Indian-administered Kashmir has been under a security lockdown since August 2019. When New Delhi finally started to ease measures, the region was hit by coronavirus, jeopardizing Kashmiri's long-awaited freedom.
Barely weeks after New Delhi eased some restrictions on movement and communications in Kashmir, the first case of COVID-19 was detected in the region, putting it under a strict lockdown once again.
While lockdowns are not unusual for Kashmiris, the situation now poses a new threat to them.
Rights organizations fear the authorities could use the coronavirus outbreak to further curb civil liberties.
"A public health emergency is not an opportunity to bypass accountability. The use of unlawful and arbitrary detention along with limited internet connectivity and medical facilities only add to the panic, fear and anxiety caused by COVID-19," Avinash Kumar, executive director of Amnesty International India, said in a statement.
Slow internet speed slows doctors' response
Internet connectivity was only restored in the region last month, but a ban on its high-speed access has continued.
"The situation is difficult for everyone, but while people [in other parts of the world] can stay connected in these testing times and derive support from each other, we don’t have that luxury," a student in Srinagar told DW.
Many doctors also complain that slow internet is a hindrance to their work; basic tasks such as downloading WHO guidelines can take several hours.
"We need uninterrupted internet to fight COVID-19. We are required to stay in touch with the WHO, CDC (Centers for Disease Control and Prevention) and ICMR (Indian Council of Medical Research) and download their guidelines. We are missing out on a lot of information," Dr. Suhail Naik, president of Doctor's Association Kashmir, told DW.
Staying home 'unbearable' for students
Aliza Zahoor, an 18-year-old student, was looking forward to going back to school after missing class for several months. But the coronavirus outbreak has forced her to stay indoors for an indefinite time. Zahoor says the thought of staying at home again is "unbearable."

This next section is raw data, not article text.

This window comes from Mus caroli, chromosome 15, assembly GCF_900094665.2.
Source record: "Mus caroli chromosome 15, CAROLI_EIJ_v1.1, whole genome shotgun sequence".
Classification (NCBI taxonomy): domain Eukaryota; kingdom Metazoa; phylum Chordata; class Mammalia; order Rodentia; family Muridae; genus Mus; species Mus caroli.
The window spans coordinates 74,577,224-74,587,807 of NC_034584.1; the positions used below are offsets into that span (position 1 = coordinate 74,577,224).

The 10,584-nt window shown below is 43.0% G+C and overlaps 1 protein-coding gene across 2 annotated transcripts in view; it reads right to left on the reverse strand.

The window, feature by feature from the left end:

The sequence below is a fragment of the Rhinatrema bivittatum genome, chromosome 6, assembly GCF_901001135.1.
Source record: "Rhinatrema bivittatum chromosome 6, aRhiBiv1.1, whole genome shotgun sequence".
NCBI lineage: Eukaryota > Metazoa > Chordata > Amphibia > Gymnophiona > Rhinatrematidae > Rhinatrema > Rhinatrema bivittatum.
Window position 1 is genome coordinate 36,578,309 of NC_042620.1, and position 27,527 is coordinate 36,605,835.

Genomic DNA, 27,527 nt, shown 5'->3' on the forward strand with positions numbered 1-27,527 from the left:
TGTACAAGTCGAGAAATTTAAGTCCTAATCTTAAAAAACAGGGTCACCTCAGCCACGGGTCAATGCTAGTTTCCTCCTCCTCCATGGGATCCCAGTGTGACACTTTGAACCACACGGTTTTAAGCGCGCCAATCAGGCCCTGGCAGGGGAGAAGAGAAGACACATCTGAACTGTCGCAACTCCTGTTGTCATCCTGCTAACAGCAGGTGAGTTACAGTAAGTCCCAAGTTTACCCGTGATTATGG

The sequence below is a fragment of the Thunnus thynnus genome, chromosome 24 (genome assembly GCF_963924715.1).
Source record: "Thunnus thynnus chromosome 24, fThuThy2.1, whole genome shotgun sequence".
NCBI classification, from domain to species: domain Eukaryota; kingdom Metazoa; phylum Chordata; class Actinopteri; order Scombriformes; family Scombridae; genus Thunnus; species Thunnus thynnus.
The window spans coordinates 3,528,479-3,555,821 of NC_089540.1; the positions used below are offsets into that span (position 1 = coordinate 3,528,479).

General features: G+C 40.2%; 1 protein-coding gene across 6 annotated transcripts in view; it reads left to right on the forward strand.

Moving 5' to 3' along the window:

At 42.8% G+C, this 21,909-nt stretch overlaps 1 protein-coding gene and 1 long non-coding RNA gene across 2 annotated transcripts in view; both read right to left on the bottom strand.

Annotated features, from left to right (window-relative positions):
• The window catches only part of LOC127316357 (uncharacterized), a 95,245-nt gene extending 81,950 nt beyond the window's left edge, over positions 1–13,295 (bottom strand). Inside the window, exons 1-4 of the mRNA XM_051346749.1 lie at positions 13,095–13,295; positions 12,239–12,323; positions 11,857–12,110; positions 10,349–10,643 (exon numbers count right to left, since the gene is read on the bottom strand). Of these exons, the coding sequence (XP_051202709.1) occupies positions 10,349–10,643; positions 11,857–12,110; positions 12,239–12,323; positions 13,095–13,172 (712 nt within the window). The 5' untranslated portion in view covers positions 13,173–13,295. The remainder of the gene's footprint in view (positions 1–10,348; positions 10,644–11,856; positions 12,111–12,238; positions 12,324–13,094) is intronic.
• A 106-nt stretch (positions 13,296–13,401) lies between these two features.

While some schools in Kashmir are offering online classes, most students can't access them due to the slow internet.
"A video lesson normally takes up to an hour to download. You can imagine the severity of the situation. A single video does not cover the whole lecture," Zahoor complained, adding that she is worried about her university exams next year.
"Elsewhere in India, students can interact online and learn new things. We are being denied that right and it's not even a security clampdown this time?" she said. School teachers also paint a bleak picture for the academic year.
"These students have seen too much: a prolonged lockdown in 2019 and now the pandemic. When they finally started to feel better, COVID-19 happened. It is taking a toll on their mental health," a Kashmiri teacher said.
The Supreme Court of India on Thursday ordered the Jammu and Kashmir administration to restore higher-speed 4G internet service, accepting a plea that the 2G internet was not sufficient to conduct online classes.
Inadequate medical facilities
Authorities in Indian-administered Kashmir have designated 11 hospitals to treat COVID-19 patients. So far, the region has reported around 160 coronavirus cases and four deaths.
Kashmiri doctors have slammed the authorities for not providing them with adequate medical facilities and protective gear. Responding to these complaints, the Directorate of Health Services in Kashmir said it would take "strict action" if doctors continued to criticized the government's efforts to combat COVID-19.
"Criticism is being muzzled in Kashmir. We praised the administration for its early COVID-19 response, but we have the right to criticize if we see gaps. While it is our job to save lives, it's the job of the government to ensure that we can perform our duties safely," stressed Dr. Naik.
Health officials say that Kashmir has faced huge problems in the past, but the novel coronavirus poses an existential threat. The region cannot afford COVID-19 complacency, they say.